Sunday, June 20, 2010

Human Development - kind of

So somehow I went from wherever I was as a young guy to this worn out husk who had to deal with with raising six kids. Was nothing I planned to do, but, well, there it is.

That's not the point - it's just to give you my credentials, assert my authority, bolster my claims, etc etc.

This first point is that I'm writing from my experience - not text book theory or some other academic point of view [I have those also, but not about kids]

Here's the Second Point:

When a kid is just born, they don't do a lot and the way they interact is really different from how they are later on. They're kind of like little animals that just crawl or run around. They don't really argue about anything. Their complaints are very personal and immediate - hungry, wet, cold, lonesome, tired.

After a couple of years something happens. You've been going along saying things like: Please don't do that or Please do this - and almost getting used to the fact that they never really pay much attention and don't seem to remember what you said from one second to the next. But then the thing happens: the kid turns around and looks you straight in the eye and says - very firmly and usually pretty loudly - "NO"!

This is a major breakthrough.

The kid hasn't turned into a monster or become a 'Terrible Two' (as I was told by my mother, over and over again). The kid just now finally noticed that you're trying to get him (or her) to do something that wasn't what he wanted to do.

That's the point when you can finally start teaching the kid how to 'not get run over by a car' and 'to clean your plate' and 'to pick up your toys'. It won't work - at least not for the first 10 or 20 years - but you can now get started and be (relatively) happy with the knowledge that you're not just being ignored. You're being Actively ignored and - believe it or not - all of you talking, pleading, reasoning, and (most of all) the example you set is sinking into that little mind.

After mulling this over for a bunch of years - I've come to the conclusion that this is a pivotal point in all of our developments. It's the point where we realize that we live in a context over which we do not have total control and with which we must learn to interact.

And for a Third Point:

Lora (we're married and four of the kids are her fault) is a certified Montessori method pre-primary instructor. She went to school for a year, did a year internship, read all of Montessori's books and practiced on our kids. Turns out that's enough for her - she prefers ponies and dogs to humans.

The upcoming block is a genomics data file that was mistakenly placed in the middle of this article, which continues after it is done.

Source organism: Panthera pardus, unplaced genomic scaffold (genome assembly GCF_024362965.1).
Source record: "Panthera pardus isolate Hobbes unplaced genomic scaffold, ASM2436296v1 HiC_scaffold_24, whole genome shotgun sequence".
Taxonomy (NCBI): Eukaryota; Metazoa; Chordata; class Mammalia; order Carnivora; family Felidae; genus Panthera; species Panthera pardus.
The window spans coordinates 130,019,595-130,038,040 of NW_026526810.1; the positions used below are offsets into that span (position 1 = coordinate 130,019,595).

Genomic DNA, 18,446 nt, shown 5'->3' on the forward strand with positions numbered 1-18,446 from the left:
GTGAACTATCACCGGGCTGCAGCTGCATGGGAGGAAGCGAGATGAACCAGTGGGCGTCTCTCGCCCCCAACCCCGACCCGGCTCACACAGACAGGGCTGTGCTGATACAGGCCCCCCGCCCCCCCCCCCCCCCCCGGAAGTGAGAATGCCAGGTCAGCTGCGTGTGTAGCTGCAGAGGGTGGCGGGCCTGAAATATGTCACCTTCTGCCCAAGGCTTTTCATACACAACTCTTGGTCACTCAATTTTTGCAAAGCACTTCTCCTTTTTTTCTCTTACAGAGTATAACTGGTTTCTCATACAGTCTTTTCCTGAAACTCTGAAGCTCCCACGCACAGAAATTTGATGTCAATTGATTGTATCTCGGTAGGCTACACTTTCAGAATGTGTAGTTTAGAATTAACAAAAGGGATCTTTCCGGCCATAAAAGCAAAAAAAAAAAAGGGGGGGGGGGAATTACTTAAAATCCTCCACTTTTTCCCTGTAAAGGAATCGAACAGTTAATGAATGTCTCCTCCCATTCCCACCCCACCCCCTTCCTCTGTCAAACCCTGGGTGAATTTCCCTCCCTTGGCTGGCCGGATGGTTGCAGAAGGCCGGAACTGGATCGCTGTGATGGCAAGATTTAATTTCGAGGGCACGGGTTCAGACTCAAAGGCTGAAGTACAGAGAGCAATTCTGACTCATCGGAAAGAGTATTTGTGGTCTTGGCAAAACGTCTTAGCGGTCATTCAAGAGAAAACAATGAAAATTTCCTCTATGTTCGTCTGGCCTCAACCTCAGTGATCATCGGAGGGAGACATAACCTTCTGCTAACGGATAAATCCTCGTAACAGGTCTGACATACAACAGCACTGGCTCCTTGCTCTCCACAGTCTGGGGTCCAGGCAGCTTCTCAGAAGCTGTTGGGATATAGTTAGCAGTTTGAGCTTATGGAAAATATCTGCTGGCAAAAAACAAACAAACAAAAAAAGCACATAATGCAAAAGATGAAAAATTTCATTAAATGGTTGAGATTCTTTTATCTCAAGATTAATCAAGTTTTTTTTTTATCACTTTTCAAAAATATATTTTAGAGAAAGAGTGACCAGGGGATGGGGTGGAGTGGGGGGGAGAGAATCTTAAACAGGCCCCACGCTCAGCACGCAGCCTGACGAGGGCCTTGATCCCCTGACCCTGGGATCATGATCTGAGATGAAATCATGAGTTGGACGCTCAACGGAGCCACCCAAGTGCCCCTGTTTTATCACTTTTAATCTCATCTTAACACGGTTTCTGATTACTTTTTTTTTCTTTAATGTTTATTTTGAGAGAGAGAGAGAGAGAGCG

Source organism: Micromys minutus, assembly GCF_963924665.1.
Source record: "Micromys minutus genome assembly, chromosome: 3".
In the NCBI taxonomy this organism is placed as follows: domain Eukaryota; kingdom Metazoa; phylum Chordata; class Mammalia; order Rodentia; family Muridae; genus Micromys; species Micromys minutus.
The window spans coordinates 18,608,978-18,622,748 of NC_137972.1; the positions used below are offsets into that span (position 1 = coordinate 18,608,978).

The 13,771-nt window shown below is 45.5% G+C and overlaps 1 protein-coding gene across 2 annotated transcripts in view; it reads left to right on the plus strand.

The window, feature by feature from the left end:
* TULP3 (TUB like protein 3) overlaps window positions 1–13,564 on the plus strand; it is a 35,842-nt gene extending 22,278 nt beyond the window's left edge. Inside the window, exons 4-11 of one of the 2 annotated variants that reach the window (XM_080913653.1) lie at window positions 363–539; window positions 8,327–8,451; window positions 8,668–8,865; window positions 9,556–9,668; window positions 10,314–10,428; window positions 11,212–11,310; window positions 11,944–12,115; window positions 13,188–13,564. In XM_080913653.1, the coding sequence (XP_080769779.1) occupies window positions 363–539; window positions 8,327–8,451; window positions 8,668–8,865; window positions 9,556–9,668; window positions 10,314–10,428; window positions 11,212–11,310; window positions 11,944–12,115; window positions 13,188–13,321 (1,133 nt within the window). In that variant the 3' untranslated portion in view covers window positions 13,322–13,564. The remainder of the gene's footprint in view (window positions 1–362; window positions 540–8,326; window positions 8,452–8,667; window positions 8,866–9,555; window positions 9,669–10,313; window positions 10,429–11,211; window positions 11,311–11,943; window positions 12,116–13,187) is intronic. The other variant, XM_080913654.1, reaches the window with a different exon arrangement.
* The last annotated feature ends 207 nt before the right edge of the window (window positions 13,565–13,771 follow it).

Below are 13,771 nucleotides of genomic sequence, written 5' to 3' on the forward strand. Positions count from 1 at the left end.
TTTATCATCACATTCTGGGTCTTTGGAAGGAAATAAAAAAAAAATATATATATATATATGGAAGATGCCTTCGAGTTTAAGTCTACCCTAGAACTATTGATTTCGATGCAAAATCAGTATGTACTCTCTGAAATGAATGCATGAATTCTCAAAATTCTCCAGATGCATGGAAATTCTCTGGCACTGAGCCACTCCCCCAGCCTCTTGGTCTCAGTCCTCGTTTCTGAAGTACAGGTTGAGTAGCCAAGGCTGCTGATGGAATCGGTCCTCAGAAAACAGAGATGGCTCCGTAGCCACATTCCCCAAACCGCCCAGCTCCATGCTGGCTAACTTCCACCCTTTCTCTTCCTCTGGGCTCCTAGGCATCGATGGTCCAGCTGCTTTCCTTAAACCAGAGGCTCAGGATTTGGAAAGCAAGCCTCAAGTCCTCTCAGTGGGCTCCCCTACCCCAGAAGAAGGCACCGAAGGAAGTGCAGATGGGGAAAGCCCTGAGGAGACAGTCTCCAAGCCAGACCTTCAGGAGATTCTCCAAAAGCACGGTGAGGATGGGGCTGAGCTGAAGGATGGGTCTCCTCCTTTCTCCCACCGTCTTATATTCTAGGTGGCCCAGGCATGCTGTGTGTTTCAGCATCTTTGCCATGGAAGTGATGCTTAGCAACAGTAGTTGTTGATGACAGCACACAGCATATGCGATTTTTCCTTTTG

Anyway, she has creds as well.

Montessori discovered - by observing kids - that kids go through various phases of development where they are really different. She called them sensitive periods and it's fascinating stuff.

But - to get to the point - there's one thing I wanted to write about here. It's the thing which happens when the fish in the classroom fish tank dies.

The pre-primary Montessori classes have kids in the 3 to 5/6 year range. They generally have a fish tank. At some time during the year one or more of the fish will die.

Here's where it gets interesting.

The kids come in and quickly divide into two groups.

The younger kids look at the fish and say 'the fish is dead' and then go do something.

The older kids look at the fish and say 'the fish is dead. I wonder why the fish died. Was the water too hot? Was it too cold? Did another fish kill it? Wasn't the food right? I think that ...'

You get the difference?

Before something changes, it's ok to just see the dead fish and register it as a fact.

After 'the change' we have to 'know Why'.

I think this is the origin of Why.

You should listen to some of the silly 'reasons' 5 and 6 year old kids come up with. Their logic is not all that bad, but the 'facts' they start from are pretty lame. But that makes sense because the don't have much experience.

So do that for a while - - - and then - if you're brave - listen to some of your friends and neighbors talking about stuff. Things like 'the problem with ... is ... because ...'

When I started listening to adults and comparing it with the stuff 5 and 6 year olds come up with, I got really upset. It's the same stuff!!!

I think everybody is acting like 6 year olds - including the guys who run the countries and big companies.

Doesn't that explain a lot of what's going on?

I'm telling you - the problem is the whole thing is being run by 6 year olds and that's why nothing works. The answer is . . .

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